UC Davis is committed to providing individuals a safe, efficient and neutral process for the management of conflict.
That process shall be fair, efficient and free from reprisal. Recognizing that each individual has both a personal interest in, and a share of the responsibility for managing his/her conflict, UC Davis encourages and facilitates the use of an informal conflict management process.
Administrative Officials are responsible for supporting a workplace environment that adheres to the following Principles and Responsibilities:
- 1. Conflicts are inevitable and may produce benefits and positive results if conflict is managed.
2. UC Davis uses the terminology “conflict management” rather than “conflict resolution.” This is because a normal element of dealing with conflict includes committed, continuous, and consistent follow-through even after parties have reached an agreement. “Resolution” suggests that a conflict has been thoroughly concluded, will not re-emerge as a future concern, and need never be addressed again by the parties, administrative officials, or supporting entities. This is not a realistic or useful premise for sustainable and meaningful agreements.
3. Early recognition of conflict is critical.
4. An effective conflict management process promotes compromise or collaboration as people learn how to work respectfully, develop creative solutions to problems, and reach outcomes that mutually benefit those involved.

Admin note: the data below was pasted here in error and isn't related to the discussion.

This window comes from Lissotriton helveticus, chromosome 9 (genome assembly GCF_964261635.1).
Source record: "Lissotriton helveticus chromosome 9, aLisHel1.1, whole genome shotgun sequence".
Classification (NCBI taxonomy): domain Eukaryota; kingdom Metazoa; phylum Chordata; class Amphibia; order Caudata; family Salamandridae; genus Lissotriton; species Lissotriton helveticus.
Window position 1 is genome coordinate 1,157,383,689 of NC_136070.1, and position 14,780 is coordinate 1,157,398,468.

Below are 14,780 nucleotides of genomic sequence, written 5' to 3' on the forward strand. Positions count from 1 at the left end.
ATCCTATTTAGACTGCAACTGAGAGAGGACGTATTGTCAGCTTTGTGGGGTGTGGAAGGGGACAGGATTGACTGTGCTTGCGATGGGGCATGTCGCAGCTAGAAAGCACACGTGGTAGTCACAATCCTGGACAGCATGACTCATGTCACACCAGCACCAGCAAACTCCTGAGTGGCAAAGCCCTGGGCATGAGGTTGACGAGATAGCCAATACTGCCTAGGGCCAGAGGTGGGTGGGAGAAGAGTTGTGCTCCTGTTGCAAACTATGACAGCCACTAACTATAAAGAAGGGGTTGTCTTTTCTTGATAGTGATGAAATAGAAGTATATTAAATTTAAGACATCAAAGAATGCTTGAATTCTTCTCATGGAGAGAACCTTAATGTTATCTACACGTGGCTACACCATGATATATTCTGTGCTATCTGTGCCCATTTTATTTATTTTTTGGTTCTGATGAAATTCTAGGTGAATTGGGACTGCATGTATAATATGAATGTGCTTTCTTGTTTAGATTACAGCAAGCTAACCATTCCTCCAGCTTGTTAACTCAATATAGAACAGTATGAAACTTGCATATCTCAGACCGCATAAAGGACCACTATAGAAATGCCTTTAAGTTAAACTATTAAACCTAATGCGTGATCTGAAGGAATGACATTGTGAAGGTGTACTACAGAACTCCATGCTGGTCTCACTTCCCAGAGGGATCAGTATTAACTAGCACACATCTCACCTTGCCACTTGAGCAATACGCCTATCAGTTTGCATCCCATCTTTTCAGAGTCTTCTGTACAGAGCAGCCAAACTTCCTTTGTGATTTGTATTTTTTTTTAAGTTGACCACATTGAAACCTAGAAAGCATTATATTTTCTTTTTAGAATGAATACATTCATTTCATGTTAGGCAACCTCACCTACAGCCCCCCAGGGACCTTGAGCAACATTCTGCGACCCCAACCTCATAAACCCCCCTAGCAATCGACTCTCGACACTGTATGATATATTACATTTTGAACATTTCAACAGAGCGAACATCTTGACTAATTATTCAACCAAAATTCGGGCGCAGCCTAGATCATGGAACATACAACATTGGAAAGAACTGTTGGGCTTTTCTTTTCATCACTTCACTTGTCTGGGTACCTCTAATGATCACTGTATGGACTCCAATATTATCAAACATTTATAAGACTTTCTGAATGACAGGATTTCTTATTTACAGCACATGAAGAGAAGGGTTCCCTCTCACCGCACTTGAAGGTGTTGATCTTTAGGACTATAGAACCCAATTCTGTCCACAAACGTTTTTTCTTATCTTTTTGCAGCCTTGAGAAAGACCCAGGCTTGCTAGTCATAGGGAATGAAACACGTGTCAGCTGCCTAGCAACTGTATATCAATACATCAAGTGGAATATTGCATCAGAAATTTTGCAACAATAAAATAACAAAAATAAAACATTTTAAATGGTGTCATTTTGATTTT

5. The Administrative Official must promote an environment that emphasizes commitment, continuity, and consistency with respect to conflict management.
Details on conflict management principles may be found at UC Staff Personnel Policy 70, Complaint Resolution.
- 1. Individuals experiencing concerns or conflicts should first bring their concerns directly to the attention of the relevant party or parties.
2. Individuals involved in a conflict have both the right and responsibility to address the matter on an informal basis.
3. Administrative Officials must promote and facilitate conflict management so that the parties involved are encouraged to seek a satisfactory outcome within the department.
4. All parties involved in the conflict management process should use and encourage open communication and cooperative problem solving.
5. All parties involved in the conflict management process should focus on the real issues and concentrate on a win-win agreement.
6. Employees who feel uncomfortable about raising issues within the department may seek assistance from Mediation Services, Employee & Labor Relations, and/or other applicable employee support offices in Human Resources. The following assistance is available:
> Clarification of issues that created the conflict/concern.
> Information regarding available options, including mediation by a third party.
> Articulation of interests and possible remedies.
> Information on policies and procedures.
> Key referral sources.
> Ongoing follow-up.